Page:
Depression did not allow it. I hated myself for all of my years 14–18. No matter what I told any of you, if any of you are reading this who knew me then… I was lying for your sake. I was on the edge of suicide for weeks on end, because maybe then I wouldn’t have to walk the gray halls of the godforsaken land of Skyline and feel judged by every pair of eyes that had the misfortune of landing on my fat, unclean, terrible body. Those are the thoughts I was filled with then (and sometimes still am). I ate only microwaveable pizza and drank a lot of Mountain Dew (stereotypes are sometimes true) and often didn’t eat at all. I smoked weed for the first time and smoked my first cigarette, hoping that either or both would either kill me quickly or make me “cool”.
I have never said any of this to anyone. No one on God’s green fucking Earth knows how I felt then. It was my personal mission to not bring my friends, the few I had, down with my negativity. I had two modes: in so much fucking pain that the only reasonable release was death or emptiness so grand that it can only be contested by the infinite expanse of the universe.
There was a reprieve, as there often is with depression.
Tiger Mountain Community High School saved my god damn life. I owe it everything. No one in the worthless Issaquah School Administration can take the power that school had away.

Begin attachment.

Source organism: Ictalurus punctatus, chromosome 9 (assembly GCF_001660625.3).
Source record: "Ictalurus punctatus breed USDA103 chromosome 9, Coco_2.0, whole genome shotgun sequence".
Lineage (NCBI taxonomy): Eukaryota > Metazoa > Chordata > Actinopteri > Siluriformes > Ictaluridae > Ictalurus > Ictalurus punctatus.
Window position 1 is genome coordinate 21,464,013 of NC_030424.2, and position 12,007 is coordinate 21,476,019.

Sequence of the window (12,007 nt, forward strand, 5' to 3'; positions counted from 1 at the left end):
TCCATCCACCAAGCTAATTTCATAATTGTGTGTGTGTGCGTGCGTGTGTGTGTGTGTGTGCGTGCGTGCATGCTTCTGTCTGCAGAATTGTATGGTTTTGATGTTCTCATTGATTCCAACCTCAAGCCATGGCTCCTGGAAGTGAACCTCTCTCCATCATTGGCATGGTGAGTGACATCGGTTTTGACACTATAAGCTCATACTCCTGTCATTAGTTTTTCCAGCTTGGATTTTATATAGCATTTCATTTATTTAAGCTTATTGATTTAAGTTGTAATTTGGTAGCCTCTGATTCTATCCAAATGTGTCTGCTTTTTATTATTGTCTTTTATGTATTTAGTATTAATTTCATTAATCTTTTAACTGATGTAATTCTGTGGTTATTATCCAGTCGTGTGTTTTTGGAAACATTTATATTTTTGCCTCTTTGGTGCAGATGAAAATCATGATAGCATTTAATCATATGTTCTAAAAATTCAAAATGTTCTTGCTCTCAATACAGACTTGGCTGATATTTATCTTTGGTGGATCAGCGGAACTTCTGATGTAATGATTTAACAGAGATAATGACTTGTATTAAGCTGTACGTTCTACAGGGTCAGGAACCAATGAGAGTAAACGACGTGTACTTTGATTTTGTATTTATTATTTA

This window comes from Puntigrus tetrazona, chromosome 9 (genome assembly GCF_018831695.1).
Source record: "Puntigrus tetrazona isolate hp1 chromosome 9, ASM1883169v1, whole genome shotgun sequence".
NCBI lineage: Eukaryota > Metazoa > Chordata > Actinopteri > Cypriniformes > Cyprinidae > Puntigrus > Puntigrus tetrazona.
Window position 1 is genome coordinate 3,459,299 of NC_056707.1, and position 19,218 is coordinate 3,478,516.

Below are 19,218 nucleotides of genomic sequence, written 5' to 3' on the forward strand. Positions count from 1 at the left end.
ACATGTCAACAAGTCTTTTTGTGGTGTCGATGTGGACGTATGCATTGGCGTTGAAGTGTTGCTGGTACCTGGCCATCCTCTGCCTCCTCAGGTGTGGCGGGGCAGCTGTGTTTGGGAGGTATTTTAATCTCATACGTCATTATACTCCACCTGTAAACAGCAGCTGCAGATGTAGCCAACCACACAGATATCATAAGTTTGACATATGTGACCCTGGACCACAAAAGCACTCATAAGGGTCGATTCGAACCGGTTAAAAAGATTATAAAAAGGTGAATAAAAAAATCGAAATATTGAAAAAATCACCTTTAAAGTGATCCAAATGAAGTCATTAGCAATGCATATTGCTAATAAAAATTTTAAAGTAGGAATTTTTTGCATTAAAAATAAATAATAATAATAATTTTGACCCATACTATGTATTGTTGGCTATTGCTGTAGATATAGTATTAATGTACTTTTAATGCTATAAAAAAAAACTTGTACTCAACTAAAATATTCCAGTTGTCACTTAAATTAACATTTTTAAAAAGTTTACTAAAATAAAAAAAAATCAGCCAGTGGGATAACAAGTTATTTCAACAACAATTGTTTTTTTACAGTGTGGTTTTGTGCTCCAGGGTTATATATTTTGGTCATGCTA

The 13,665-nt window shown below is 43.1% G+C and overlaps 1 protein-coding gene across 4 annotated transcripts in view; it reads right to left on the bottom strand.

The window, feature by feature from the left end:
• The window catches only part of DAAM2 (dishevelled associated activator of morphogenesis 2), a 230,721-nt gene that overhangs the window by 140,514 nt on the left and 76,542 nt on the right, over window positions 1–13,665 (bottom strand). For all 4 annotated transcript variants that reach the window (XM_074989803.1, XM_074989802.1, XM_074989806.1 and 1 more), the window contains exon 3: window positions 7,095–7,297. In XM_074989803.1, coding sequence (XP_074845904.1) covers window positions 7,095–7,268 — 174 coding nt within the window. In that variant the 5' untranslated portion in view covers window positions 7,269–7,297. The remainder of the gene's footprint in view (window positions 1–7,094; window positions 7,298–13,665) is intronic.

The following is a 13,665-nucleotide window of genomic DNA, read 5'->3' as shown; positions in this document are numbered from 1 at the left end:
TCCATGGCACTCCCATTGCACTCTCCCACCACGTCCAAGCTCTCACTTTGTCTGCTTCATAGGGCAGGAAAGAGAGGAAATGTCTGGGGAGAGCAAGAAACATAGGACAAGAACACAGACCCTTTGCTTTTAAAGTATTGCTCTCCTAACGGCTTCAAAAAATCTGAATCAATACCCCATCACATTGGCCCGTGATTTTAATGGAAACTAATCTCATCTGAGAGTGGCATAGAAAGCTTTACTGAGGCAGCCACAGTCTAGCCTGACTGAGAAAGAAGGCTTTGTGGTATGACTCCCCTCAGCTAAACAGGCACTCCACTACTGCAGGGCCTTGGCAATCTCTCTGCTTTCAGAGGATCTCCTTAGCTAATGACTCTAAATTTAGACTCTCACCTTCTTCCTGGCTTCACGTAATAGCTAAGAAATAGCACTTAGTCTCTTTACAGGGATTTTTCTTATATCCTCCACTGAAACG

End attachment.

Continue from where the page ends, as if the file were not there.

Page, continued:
For the uninitiated, TMCHS was an alternative school that was shut down by the ISD. It was the “trouble kids” school. There was no homework, and you called your teachers by their first name. There was a designated smoking spot for the kids who smoked, and the campus was all outdoors.
I won’t bore you with lots of specifics, but suffice it to say Tiger Mountain was my fucking sanctuary. Mine and many others. Sometimes I wish to go back and be a student there, just because something about it made all the branches that evil little seed had become fall away.
I promise I’m getting to the point of all of this.
WARNING: THIS NEXT PART IS REALLY DARK AND PROBABLY DISTURBING
This is the worst my depression has ever been in my life.
There, I said it. Wrote it. Whatever.
It’s really hard to talk about, or to admit it, or to concede myself to how hurt and damaged and insane I am right now. It is hard to admit that the evil seed from my childhood is a redwood tree in my heart, with jet black twigs and burning leaves reaching up into my head. It is all I am now. I hate it. Every step I take is a labor. I have felt my blood pressure drop so low I thought I would faint because I either didn’t have the motivation to make food, or I managed money so poorly that I have no food at all.
I drink so much soda it’s a wonder my blood and saliva hasn’t become carbonated by now. I am more regularly late to work than I have ever been to anything, and when I am at work I take a bathroom break every 45 minutes because I can barely stand anymore. It then becomes a vicious cycle, because I really do love that job and everyone at it so so so so SO FUCKING MUCH IT HURTS because they’ve given me so many opportunities and chances and I am continuing to screw it up and be worthless to them. It astounds me they haven’t fired my sorry ass already.